Take action, not sides, on gun violence
It’s possible she will hit you. She might sit in silence. She might scream, faint, vomit. Or she might walk up to you slowly, reach out and hug you. Her tears may soak your shirt.
Whatever she does, do not turn away. She’s a mother, and today her child died.
As a pediatrician and a trauma surgeon, we both see firsthand the heartbreak of firearm-related injury and death impacting people in the United States. In waiting rooms and at the bedside of too many children harmed by bullets, we have done our best to comfort devastated parents, caregivers, family members and friends.
We write today encouraged by Congress’s recent decision to allocate funding for research on gun violence prevention, and we join others in celebrating this win. The year-end spending package released by Congress appropriates $25 million to be distributed between the National Institutes of Health (NIH) and the Centers for Disease Control and Prevention (CDC) to study firearm-related injuries and deaths.
The public health community welcomes this investment, which is a step in the right direction towards ensuring the safety of all Americans. But this appropriation is tragically minimal compared to the health and economic burdens of firearm-related injuries. We urge Americans to demand more.
Over the next decade, based on the recent past, more than 1 million people in the United States will be shot, and this number does not begin to capture the additional millions of family members, loved ones and communities impacted by these shootings. Among American children and adolescents, firearm-related injuries are the second leading cause of death — more than fire or burns, heart disease, congenital anomalies and drug overdose or poisoning combined.
In fact, since 1996 when Congress passed a law with a provision prohibiting federal funding for anything construed “to advocate or promote gun control,” more than 36,000 children have died from gunshot wounds in the United States. Three (among others we hope to honor with this essay) were our patients.
Kayla was 6 years old when she unintentionally shot and killed herself with a handgun she found in her grandfather’s garage.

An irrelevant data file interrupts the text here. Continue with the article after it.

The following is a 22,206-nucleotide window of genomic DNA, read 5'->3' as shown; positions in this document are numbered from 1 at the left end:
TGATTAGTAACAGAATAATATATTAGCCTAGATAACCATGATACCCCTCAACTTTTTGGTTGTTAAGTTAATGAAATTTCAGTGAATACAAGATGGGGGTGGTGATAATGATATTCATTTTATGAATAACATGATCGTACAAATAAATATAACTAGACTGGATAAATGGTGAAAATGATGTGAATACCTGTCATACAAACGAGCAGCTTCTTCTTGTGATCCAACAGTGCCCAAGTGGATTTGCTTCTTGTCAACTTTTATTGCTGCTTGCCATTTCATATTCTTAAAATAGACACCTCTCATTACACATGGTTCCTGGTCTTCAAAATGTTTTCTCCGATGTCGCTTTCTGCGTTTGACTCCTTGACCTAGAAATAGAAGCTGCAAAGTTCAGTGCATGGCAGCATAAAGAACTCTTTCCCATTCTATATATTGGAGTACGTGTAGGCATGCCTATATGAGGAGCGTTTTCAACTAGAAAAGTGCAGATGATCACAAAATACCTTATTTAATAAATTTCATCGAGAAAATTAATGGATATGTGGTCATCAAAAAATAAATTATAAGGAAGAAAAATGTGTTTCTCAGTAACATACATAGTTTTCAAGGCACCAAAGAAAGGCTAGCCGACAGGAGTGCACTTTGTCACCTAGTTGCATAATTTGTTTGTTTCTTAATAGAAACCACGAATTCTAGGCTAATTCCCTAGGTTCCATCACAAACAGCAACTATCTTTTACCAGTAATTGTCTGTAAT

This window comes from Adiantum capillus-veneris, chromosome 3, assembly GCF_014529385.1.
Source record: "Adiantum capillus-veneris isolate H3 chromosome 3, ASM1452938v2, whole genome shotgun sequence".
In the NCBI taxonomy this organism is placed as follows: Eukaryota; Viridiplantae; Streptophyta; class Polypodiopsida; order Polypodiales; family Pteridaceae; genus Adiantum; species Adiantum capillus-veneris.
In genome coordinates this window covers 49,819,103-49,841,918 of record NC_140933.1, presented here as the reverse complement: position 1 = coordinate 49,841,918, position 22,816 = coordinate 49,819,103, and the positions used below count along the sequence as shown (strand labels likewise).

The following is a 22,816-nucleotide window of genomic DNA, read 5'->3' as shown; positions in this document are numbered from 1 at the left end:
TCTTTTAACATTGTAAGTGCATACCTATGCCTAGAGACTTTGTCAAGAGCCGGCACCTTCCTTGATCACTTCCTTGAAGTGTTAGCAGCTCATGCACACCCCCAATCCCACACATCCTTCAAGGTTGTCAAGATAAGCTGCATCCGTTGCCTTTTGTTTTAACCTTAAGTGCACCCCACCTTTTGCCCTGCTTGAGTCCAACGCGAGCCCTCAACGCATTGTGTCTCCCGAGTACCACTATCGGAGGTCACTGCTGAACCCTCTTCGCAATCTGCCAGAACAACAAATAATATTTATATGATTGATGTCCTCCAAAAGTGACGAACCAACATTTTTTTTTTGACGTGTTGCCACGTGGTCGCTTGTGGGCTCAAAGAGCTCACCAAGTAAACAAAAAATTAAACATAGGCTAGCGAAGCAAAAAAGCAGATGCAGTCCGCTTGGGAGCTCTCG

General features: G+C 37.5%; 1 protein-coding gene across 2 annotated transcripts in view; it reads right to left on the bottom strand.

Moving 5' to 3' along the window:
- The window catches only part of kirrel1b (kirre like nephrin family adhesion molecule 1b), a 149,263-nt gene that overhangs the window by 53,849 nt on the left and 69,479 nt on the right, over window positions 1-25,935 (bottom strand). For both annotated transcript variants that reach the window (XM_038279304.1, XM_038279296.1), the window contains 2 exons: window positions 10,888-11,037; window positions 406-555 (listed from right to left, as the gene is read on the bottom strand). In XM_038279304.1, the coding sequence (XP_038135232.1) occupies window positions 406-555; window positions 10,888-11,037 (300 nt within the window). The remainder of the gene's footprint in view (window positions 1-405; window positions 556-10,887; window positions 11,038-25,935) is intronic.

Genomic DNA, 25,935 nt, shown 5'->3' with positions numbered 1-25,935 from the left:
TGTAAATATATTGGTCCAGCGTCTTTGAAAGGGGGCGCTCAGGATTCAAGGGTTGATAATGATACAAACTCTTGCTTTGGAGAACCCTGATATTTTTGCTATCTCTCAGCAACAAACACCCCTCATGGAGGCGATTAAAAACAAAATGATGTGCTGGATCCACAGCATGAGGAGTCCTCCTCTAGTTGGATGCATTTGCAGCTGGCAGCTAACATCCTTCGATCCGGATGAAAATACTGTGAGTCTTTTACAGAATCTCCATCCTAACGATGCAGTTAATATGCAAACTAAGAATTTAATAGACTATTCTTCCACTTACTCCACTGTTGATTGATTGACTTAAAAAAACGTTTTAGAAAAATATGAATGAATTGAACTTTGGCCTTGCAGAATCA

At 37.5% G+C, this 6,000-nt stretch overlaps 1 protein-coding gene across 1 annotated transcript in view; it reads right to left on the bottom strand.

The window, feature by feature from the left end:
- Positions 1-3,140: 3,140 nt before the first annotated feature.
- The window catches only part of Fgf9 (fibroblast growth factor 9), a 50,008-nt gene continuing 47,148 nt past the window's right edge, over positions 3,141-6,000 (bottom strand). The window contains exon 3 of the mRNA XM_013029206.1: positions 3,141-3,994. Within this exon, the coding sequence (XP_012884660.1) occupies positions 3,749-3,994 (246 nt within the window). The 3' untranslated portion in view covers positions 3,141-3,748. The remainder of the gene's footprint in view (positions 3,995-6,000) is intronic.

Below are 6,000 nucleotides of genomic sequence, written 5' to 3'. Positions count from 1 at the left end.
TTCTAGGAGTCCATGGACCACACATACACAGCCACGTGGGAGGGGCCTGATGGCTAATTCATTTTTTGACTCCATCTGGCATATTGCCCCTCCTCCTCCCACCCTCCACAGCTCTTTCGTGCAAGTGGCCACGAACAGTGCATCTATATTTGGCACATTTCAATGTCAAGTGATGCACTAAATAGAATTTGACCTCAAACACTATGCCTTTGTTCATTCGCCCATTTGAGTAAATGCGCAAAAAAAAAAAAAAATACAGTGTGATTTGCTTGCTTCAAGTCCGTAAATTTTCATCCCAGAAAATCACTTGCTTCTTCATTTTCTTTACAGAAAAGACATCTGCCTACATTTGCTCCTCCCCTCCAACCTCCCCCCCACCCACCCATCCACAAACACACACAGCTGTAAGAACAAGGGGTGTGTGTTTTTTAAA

Raymond was 13 when he impulsively used a shotgun to end the pain of a recent break-up.
Travis caught a stray bullet in his neck at the park, bleeding to death the evening before his high school graduation.
As physicians and citizens, we must ensure we do not lose one more child to senseless gun violence.
Firearm-related injuries are a public health matter, and we must approach them as we do other public health issues. For example, when high fatality rates from automobile crashes plagued America in the 1960s and ’70s, we didn’t take away Americans’ cars. Instead, research informed ways to make driving safer, including the use of seat belts, air bags and rumble strips on roads. Since then, automobile-related fatalities per mile driven have dropped more than 85 percent.
We believe a similar, data-driven approach to preventing firearm-related injuries will save American lives and, as such, we urge the public to continue calling for action-oriented solutions to make communities safer.
First, our elected officials must support the implementation of commonsense interventions already backed by unbiased, nonpartisan research. We recognize this complex public health problem requires a multifaceted approach, so let us begin with our most promising, evidence-based interventions. Existing data show the positive impact of expanding universal background checks, licensing (permit-to-purchase), extreme risk protection orders, and the secure storage of firearms. By putting people above politics, policymakers can prevent further loss of life.
Second, we call on corporations, foundations, health care systems and others with the ability to form public-private partnerships to close funding gaps in the wake of Congress’s spending package. Americans should view the $25 million appropriation as a small start to a larger need for funding, proportional to firearm-related injuries’ burden to society. Adequate investment from both public and private players will allow for data-driven decision-making as we prioritize programs and other proven solutions moving forward. Without adequate funding for research, mere guessing will continue to guide our decision-making. And our children deserve better.
Congress took a small step in the right direction in honor of the thousands of children harmed by firearm-related injuries. We must continue working together to both ensure the passage of legislation that will save lives now and expand funding for the development of future solutions to address this preventable public health issue. Otherwise, we will continue to fail America’s children, wrongly satisfied by $25 million as we hug more parents in our tear-soaked shirts.
Dr. Michael K. Hole is an assistant professor of pediatrics, population health, and public policy at The University of Texas at Austin. Follow him on Twitter @DrMichaelHole.
Dr. Joseph V. Sakran is a gun violence survivor and trauma surgeon at Johns Hopkins Hospital in Baltimore, Md. Follow him on Twitter @JosephSakran.
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